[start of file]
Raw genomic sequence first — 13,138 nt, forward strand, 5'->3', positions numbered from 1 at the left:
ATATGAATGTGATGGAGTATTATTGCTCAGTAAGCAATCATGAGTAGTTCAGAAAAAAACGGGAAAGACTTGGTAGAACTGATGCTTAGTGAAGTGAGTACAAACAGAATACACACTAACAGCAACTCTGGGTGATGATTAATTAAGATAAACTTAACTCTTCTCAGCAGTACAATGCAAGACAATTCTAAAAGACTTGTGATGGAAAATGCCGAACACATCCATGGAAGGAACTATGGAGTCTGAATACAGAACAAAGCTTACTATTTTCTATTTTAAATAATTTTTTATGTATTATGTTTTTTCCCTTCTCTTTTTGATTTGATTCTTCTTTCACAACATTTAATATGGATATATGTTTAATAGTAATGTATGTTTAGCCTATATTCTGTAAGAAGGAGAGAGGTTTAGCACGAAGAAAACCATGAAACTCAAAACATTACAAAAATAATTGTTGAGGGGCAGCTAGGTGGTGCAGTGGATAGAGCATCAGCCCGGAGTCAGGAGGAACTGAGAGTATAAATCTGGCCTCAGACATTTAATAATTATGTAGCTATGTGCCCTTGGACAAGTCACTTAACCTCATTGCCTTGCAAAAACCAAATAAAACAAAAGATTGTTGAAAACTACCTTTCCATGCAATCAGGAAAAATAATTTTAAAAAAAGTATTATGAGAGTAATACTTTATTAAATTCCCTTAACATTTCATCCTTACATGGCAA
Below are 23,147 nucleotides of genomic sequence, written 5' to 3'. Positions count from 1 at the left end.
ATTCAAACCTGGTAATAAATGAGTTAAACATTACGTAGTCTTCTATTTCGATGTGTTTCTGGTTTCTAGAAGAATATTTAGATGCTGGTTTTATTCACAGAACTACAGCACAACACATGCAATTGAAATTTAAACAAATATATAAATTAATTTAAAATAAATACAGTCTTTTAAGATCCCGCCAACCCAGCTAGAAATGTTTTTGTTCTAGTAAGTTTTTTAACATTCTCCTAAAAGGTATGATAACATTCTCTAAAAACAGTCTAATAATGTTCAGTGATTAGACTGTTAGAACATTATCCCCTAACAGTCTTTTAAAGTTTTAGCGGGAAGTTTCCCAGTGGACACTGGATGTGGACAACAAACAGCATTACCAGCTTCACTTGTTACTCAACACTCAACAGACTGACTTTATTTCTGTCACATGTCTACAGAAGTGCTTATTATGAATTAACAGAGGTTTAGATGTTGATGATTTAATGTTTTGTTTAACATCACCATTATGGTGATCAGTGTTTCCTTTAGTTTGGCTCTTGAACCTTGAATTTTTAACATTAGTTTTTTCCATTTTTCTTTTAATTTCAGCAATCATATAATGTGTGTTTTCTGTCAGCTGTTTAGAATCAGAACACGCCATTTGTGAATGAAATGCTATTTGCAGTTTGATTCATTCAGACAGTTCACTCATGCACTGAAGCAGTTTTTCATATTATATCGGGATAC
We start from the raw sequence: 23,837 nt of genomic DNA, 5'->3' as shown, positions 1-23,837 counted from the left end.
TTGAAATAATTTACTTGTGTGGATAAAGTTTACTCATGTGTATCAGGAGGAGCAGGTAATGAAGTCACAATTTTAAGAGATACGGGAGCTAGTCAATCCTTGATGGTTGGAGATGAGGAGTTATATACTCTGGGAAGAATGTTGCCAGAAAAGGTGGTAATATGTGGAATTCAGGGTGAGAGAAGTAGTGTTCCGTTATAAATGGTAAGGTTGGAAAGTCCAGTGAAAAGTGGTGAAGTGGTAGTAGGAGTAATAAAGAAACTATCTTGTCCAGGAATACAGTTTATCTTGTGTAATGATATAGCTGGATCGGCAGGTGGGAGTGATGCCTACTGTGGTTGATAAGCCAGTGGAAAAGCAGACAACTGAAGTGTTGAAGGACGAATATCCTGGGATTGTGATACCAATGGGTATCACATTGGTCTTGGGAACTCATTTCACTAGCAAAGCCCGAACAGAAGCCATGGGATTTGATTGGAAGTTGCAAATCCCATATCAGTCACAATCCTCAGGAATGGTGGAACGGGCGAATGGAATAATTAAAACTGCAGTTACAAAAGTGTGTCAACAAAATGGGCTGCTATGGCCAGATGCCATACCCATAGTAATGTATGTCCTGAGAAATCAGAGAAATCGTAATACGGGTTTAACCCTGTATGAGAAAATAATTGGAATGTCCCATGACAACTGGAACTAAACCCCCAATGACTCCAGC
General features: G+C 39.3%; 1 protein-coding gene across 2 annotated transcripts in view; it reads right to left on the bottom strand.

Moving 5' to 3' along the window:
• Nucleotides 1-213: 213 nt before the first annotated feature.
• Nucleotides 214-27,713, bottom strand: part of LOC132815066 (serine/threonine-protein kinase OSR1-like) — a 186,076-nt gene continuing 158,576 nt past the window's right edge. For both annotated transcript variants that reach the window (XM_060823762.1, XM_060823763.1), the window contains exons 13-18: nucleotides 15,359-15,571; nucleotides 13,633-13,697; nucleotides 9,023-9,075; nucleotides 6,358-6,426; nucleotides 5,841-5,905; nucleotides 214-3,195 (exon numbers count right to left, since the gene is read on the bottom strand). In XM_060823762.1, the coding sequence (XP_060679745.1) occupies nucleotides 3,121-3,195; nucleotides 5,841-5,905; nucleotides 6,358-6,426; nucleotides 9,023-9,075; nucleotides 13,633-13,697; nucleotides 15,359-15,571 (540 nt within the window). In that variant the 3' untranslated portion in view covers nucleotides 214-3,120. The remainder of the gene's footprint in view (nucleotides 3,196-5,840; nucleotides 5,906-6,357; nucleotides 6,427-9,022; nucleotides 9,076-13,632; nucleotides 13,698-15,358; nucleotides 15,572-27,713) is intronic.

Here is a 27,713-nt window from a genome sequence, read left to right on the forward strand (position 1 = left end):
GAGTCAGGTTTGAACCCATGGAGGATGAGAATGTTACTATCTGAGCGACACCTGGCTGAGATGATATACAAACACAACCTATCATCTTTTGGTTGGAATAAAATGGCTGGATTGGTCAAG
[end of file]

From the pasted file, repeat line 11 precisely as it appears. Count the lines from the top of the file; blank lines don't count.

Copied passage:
Here is a 27,713-nt window from a genome sequence, read left to right on the forward strand (position 1 = left end):